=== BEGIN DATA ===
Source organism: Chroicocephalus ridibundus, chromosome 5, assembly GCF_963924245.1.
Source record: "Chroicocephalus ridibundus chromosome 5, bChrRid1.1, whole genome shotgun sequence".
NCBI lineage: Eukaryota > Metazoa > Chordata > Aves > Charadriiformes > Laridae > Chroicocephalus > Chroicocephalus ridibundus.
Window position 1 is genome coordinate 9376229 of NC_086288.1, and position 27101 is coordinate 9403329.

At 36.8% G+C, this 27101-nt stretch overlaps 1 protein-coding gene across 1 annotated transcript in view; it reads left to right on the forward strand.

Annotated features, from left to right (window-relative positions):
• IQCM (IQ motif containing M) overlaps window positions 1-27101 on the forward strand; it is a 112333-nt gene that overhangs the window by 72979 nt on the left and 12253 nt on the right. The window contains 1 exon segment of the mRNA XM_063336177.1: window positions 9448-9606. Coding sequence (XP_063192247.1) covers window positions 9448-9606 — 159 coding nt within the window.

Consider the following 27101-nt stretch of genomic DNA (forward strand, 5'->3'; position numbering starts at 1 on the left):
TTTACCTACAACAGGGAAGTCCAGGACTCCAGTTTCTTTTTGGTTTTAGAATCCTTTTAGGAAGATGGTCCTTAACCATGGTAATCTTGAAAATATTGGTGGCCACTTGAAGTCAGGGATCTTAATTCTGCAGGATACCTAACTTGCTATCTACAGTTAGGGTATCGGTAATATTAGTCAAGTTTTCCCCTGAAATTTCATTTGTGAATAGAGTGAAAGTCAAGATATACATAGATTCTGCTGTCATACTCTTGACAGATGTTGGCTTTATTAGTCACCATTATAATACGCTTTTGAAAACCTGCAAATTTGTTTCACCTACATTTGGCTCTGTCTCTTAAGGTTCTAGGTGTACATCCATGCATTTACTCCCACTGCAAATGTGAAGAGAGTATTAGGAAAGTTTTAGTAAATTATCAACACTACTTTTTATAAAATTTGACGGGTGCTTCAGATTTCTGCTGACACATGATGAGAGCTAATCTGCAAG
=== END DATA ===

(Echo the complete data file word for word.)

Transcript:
Source organism: Chroicocephalus ridibundus, chromosome 5, assembly GCF_963924245.1.
Source record: "Chroicocephalus ridibundus chromosome 5, bChrRid1.1, whole genome shotgun sequence".
NCBI lineage: Eukaryota > Metazoa > Chordata > Aves > Charadriiformes > Laridae > Chroicocephalus > Chroicocephalus ridibundus.
Window position 1 is genome coordinate 9376229 of NC_086288.1, and position 27101 is coordinate 9403329.

At 36.8% G+C, this 27101-nt stretch overlaps 1 protein-coding gene across 1 annotated transcript in view; it reads left to right on the forward strand.

Annotated features, from left to right (window-relative positions):
• IQCM (IQ motif containing M) overlaps window positions 1-27101 on the forward strand; it is a 112333-nt gene that overhangs the window by 72979 nt on the left and 12253 nt on the right. The window contains 1 exon segment of the mRNA XM_063336177.1: window positions 9448-9606. Coding sequence (XP_063192247.1) covers window positions 9448-9606 — 159 coding nt within the window.

Consider the following 27101-nt stretch of genomic DNA (forward strand, 5'->3'; position numbering starts at 1 on the left):
TTTACCTACAACAGGGAAGTCCAGGACTCCAGTTTCTTTTTGGTTTTAGAATCCTTTTAGGAAGATGGTCCTTAACCATGGTAATCTTGAAAATATTGGTGGCCACTTGAAGTCAGGGATCTTAATTCTGCAGGATACCTAACTTGCTATCTACAGTTAGGGTATCGGTAATATTAGTCAAGTTTTCCCCTGAAATTTCATTTGTGAATAGAGTGAAAGTCAAGATATACATAGATTCTGCTGTCATACTCTTGACAGATGTTGGCTTTATTAGTCACCATTATAATACGCTTTTGAAAACCTGCAAATTTGTTTCACCTACATTTGGCTCTGTCTCTTAAGGTTCTAGGTGTACATCCATGCATTTACTCCCACTGCAAATGTGAAGAGAGTATTAGGAAAGTTTTAGTAAATTATCAACACTACTTTTTATAAAATTTGACGGGTGCTTCAGATTTCTGCTGACACATGATGAGAGCTAATCTGCAAG